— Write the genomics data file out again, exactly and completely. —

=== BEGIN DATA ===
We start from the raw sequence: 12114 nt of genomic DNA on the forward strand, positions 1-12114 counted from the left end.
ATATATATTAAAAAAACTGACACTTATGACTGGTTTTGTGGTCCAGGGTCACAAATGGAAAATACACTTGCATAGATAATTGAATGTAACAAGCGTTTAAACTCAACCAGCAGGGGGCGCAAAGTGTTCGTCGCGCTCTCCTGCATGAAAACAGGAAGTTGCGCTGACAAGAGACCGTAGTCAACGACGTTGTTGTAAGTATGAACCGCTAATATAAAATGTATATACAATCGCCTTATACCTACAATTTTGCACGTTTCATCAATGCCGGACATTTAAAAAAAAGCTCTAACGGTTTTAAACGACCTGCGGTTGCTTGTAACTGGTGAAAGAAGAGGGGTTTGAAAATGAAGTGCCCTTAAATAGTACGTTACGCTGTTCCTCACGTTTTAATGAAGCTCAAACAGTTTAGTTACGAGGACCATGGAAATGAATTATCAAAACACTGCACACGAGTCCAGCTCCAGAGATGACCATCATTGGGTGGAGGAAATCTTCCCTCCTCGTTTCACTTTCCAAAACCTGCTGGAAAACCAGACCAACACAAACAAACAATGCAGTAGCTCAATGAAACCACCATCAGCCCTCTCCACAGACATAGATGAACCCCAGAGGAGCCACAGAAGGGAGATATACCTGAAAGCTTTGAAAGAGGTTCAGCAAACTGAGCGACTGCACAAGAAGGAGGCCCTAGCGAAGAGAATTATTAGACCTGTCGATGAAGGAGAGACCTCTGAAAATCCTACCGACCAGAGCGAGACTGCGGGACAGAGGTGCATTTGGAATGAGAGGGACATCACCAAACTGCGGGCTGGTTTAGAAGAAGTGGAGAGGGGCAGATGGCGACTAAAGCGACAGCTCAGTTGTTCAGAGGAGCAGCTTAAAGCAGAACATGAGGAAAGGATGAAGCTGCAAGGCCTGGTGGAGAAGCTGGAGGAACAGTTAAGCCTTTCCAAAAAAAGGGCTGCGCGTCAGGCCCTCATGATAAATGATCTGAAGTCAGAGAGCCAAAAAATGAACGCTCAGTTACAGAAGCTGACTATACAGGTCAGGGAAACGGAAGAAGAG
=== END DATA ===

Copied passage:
We start from the raw sequence: 12114 nt of genomic DNA on the forward strand, positions 1-12114 counted from the left end.
ATATATATTAAAAAAACTGACACTTATGACTGGTTTTGTGGTCCAGGGTCACAAATGGAAAATACACTTGCATAGATAATTGAATGTAACAAGCGTTTAAACTCAACCAGCAGGGGGCGCAAAGTGTTCGTCGCGCTCTCCTGCATGAAAACAGGAAGTTGCGCTGACAAGAGACCGTAGTCAACGACGTTGTTGTAAGTATGAACCGCTAATATAAAATGTATATACAATCGCCTTATACCTACAATTTTGCACGTTTCATCAATGCCGGACATTTAAAAAAAAGCTCTAACGGTTTTAAACGACCTGCGGTTGCTTGTAACTGGTGAAAGAAGAGGGGTTTGAAAATGAAGTGCCCTTAAATAGTACGTTACGCTGTTCCTCACGTTTTAATGAAGCTCAAACAGTTTAGTTACGAGGACCATGGAAATGAATTATCAAAACACTGCACACGAGTCCAGCTCCAGAGATGACCATCATTGGGTGGAGGAAATCTTCCCTCCTCGTTTCACTTTCCAAAACCTGCTGGAAAACCAGACCAACACAAACAAACAATGCAGTAGCTCAATGAAACCACCATCAGCCCTCTCCACAGACATAGATGAACCCCAGAGGAGCCACAGAAGGGAGATATACCTGAAAGCTTTGAAAGAGGTTCAGCAAACTGAGCGACTGCACAAGAAGGAGGCCCTAGCGAAGAGAATTATTAGACCTGTCGATGAAGGAGAGACCTCTGAAAATCCTACCGACCAGAGCGAGACTGCGGGACAGAGGTGCATTTGGAATGAGAGGGACATCACCAAACTGCGGGCTGGTTTAGAAGAAGTGGAGAGGGGCAGATGGCGACTAAAGCGACAGCTCAGTTGTTCAGAGGAGCAGCTTAAAGCAGAACATGAGGAAAGGATGAAGCTGCAAGGCCTGGTGGAGAAGCTGGAGGAACAGTTAAGCCTTTCCAAAAAAAGGGCTGCGCGTCAGGCCCTCATGATAAATGATCTGAAGTCAGAGAGCCAAAAAATGAACGCTCAGTTACAGAAGCTGACTATACAGGTCAGGGAAACGGAAGAAGAG